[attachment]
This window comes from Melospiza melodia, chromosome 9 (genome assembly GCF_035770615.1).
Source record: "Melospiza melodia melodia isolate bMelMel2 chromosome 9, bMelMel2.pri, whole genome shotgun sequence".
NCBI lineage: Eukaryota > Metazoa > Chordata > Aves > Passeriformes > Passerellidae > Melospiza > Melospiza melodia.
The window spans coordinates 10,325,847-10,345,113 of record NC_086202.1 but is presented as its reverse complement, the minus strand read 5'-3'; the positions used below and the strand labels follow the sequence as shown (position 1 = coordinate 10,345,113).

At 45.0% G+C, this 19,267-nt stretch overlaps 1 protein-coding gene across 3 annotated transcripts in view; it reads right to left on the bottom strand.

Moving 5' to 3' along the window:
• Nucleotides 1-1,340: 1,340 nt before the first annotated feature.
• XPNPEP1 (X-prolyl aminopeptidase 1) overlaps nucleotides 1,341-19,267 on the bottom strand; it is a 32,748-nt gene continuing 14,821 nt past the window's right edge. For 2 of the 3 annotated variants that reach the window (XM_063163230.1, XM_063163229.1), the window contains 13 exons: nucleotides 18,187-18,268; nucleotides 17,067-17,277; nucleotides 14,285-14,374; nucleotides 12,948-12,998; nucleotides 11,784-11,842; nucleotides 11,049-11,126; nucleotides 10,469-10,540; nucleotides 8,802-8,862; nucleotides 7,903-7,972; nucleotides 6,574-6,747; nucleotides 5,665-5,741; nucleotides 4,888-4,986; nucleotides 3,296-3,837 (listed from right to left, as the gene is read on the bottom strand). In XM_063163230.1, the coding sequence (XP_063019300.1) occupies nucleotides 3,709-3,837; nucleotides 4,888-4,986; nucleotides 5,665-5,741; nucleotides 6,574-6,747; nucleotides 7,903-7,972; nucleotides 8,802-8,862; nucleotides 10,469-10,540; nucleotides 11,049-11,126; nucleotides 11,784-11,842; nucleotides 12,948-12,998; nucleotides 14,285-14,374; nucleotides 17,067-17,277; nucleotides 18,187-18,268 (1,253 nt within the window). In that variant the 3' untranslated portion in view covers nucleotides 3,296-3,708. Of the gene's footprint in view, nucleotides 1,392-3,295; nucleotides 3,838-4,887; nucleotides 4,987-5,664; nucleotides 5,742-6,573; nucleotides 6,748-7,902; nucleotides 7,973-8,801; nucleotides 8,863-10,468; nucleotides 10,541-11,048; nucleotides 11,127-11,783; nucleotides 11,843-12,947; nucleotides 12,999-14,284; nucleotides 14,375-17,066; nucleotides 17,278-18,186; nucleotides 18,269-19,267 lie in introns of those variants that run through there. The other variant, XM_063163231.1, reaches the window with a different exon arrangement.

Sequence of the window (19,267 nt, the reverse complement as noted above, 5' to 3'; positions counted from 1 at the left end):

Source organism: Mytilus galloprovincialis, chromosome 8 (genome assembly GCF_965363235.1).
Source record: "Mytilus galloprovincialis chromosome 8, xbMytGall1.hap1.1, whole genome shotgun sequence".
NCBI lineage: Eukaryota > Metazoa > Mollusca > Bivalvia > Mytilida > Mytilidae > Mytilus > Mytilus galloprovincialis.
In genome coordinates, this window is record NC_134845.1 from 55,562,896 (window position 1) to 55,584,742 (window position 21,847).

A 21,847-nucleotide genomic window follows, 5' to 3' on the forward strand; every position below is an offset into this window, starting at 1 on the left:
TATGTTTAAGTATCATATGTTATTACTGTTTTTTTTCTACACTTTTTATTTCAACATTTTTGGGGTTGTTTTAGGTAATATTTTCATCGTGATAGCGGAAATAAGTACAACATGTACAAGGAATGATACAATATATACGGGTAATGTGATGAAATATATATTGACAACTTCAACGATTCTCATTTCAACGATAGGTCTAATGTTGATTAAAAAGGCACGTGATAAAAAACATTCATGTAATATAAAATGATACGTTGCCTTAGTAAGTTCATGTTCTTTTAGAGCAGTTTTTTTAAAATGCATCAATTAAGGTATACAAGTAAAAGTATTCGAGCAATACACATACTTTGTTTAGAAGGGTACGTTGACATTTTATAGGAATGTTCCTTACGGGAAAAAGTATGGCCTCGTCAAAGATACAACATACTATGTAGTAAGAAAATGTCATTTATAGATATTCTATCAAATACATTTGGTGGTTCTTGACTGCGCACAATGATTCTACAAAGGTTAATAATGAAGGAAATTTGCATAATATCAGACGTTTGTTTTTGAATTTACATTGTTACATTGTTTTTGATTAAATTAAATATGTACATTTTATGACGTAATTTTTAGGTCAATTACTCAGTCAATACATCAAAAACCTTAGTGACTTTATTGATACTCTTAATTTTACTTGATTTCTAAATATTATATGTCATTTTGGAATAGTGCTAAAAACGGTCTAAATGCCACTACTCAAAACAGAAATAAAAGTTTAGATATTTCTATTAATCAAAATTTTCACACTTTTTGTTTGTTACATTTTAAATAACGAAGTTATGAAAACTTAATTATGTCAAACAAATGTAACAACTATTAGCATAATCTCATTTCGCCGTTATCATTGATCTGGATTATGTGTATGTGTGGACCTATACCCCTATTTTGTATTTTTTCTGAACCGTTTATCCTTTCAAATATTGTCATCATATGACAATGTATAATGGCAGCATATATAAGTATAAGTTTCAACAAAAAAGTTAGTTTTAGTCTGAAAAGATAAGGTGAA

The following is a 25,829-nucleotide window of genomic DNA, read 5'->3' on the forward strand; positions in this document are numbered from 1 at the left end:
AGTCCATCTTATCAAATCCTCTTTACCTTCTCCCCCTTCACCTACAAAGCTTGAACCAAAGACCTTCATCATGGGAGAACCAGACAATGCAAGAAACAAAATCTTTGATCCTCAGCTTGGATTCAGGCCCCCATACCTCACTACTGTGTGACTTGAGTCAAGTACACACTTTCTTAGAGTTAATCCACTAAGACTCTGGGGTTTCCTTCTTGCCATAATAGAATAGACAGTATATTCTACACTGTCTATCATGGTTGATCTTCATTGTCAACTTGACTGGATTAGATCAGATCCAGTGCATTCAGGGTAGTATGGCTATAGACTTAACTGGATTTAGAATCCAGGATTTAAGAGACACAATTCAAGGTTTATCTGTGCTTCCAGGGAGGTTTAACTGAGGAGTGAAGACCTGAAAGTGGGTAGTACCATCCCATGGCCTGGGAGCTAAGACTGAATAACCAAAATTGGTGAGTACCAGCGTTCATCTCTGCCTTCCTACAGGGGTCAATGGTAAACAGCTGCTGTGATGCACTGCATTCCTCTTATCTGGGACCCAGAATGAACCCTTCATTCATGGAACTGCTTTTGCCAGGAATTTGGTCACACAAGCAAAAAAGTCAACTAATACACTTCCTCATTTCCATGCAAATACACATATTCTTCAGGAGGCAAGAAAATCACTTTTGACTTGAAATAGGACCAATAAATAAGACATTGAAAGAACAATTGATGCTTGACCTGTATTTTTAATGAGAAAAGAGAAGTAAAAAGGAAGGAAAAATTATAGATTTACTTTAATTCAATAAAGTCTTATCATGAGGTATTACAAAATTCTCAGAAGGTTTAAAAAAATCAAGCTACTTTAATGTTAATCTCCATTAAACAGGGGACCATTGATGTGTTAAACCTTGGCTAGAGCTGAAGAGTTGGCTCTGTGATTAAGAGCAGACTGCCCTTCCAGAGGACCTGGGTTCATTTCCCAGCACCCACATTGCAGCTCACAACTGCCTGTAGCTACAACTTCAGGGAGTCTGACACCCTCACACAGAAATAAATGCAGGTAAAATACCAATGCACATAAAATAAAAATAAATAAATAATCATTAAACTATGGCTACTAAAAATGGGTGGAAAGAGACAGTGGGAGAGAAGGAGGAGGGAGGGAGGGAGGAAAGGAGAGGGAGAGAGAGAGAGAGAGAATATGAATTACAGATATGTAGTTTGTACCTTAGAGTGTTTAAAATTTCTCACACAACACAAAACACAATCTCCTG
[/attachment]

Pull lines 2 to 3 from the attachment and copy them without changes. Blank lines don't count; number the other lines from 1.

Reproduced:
Source record: "Melospiza melodia melodia isolate bMelMel2 chromosome 9, bMelMel2.pri, whole genome shotgun sequence".
NCBI lineage: Eukaryota > Metazoa > Chordata > Aves > Passeriformes > Passerellidae > Melospiza > Melospiza melodia.